Schizophrenia is a chronic psychiatric illness characterized by excessive dopamine activity in the mesolimbic tract and insufficient dopamine activity in the mesocortical tract leading to symptoms of psychosis along with poor cognition in socialization. 

Chronic mental disorder characterized by episodes of psychosis and distorted behavior lasting greater than 6 months.

A psychiatric syndrome characterized by psychotic symptoms of hallucinations, delusions, disorganized speech, decreased motivation, and diminished expressiveness, along with cognitive defects involving impaired executive functions, memory, and speed of mental processes.

The cause of schizophrenia has a substantial genetic component involving many genes. 

While the heritability of schizophrenia has been found to be around 80%, only about 60% of sufferers report a positive family history of the disorder, and ultimately the cause is thought to be a combination of genetic and environmental factors.

Stressful life events is an environmental factor that can trigger the onset of schizophrenia in individuals who already are at risk from genetics and age.

Schizophrenia as a disease state is characterized by severe cognitive dysfunction and it is uncertain to what extent patients are aware of this deficiency. 

Auditory hallucinations are now the most common manifestation of schizophrenia: although rates vary between cultures and regions. 

These cognitive disturbances involve rare beliefs and/or thoughts of a distorted reality that creates an abnormal pattern of functioning for the patient. 

Auditory hallucinations are most commonly intelligible voices. 

Affects approximately 1% of the population.

Among the top 10 global causes of disability.

Approximately 2.5 million people living with schizophrenia in US.

Increased rate in monozygotic twins suggests a genetic relationship.

The environment, obstetrical complications, early life adversity, early childhood residence in urban areas, all interact with genetic risks interact with the likeliness of schizophrenia.

The Disrupted in Schizophrenia 1 (DISC1) gene is associated with risk for, and cause of, schizophrenia-spectrum disorders and other mental illnesses and is associated with social anhedonia within the general population.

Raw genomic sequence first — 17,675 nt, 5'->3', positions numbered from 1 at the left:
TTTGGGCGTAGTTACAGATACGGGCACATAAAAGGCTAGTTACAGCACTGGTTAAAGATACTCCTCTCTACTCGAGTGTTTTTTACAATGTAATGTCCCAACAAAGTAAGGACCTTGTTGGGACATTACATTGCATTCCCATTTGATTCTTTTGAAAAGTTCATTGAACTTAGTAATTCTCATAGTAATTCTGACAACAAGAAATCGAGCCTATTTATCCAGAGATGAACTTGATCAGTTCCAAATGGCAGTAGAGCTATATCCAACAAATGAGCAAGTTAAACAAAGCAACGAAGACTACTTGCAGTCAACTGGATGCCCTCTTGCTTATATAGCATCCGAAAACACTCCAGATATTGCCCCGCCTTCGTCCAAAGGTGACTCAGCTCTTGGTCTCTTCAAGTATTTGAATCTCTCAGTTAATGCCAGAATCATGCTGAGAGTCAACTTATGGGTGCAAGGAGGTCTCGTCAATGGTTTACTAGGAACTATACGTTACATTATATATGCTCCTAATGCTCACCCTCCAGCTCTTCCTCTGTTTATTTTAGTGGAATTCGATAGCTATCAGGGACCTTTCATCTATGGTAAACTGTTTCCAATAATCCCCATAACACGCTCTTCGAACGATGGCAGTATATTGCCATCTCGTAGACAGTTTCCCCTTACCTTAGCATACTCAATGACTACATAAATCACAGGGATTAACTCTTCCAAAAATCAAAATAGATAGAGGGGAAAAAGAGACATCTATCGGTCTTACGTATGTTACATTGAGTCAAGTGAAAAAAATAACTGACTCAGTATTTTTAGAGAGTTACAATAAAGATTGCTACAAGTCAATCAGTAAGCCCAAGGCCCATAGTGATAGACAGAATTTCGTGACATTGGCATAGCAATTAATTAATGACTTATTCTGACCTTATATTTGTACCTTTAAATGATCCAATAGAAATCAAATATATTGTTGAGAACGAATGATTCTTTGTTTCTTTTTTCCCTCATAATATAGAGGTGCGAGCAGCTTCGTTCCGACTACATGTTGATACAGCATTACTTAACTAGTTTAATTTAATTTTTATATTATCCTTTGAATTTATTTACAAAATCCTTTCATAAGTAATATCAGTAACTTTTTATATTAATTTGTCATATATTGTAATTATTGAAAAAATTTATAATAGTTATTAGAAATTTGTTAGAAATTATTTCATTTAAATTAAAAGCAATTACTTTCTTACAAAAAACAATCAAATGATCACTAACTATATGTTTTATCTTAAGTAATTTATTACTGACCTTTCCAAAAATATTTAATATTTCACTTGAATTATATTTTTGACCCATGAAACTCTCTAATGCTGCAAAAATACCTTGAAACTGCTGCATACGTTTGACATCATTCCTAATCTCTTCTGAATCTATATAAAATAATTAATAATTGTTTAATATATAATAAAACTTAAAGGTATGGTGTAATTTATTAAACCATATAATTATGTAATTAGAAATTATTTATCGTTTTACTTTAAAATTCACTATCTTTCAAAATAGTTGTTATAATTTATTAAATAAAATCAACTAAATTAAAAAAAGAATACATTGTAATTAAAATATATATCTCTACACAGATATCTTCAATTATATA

Some patients have hyperactivity of dopaminergic, serotonergic and noradrenergic systems.

May be associated with abnormalities in the frontal lobes.

Schizophrenic patients have lower gray-matter volumes on MRI imaging than matched controls and fewer dendrites and dendritic spines on postmortem examination.

The rate of grey-matter loss is associated with elevated levels of immune markers, such as tumor necrosis factor alpha, that participate in activation of brain microglia suggesting that cytokine-mediated activation of microglia may play a role in schizophrenia.

It is suggested that dopamine plays a role in reward-based learning and is associated with the initiation of behaviors that predict subsequent reward.

Increase dopamine synthesis has been observed in schizophrenia.

There is a wide variation in patient’s ability to function in their daily activities from severely disabled to functional at a high-level.

People with schizophrenia have a combination of positive, negative and psychomotor symptoms. 

Onset in males 15-25 years and in females later onset, 25-35 years.

On average, males with schizophrenia are diagnosed at a younger age, have more severe symptoms, worse treatment prognosis, and a decrease in overall quality of life compared to females with the disorder.

Typically,indications appear in the late teens and early 20s, but some children have social awkwardness, physical clumsiness, and low intelligence quotient than their siblings at similar age and then have schizophrenia years later.

Incidence of late onset and very late onset schizophrenia is 12.6 and 17-24 cases per hundred thousand population per year, respectively.

Frequently there is a period of months or years prior to diagnosis characterized by changes in behavior in decline in function, this is noted to be the period of psychosis prodrome.Heated

Cases of schizophrenia diagnosed after age 65 tend to be predominately among women, have better occupational and marital histories and have more paranoid delusions and hallucinations and less disorganization and negative symptoms.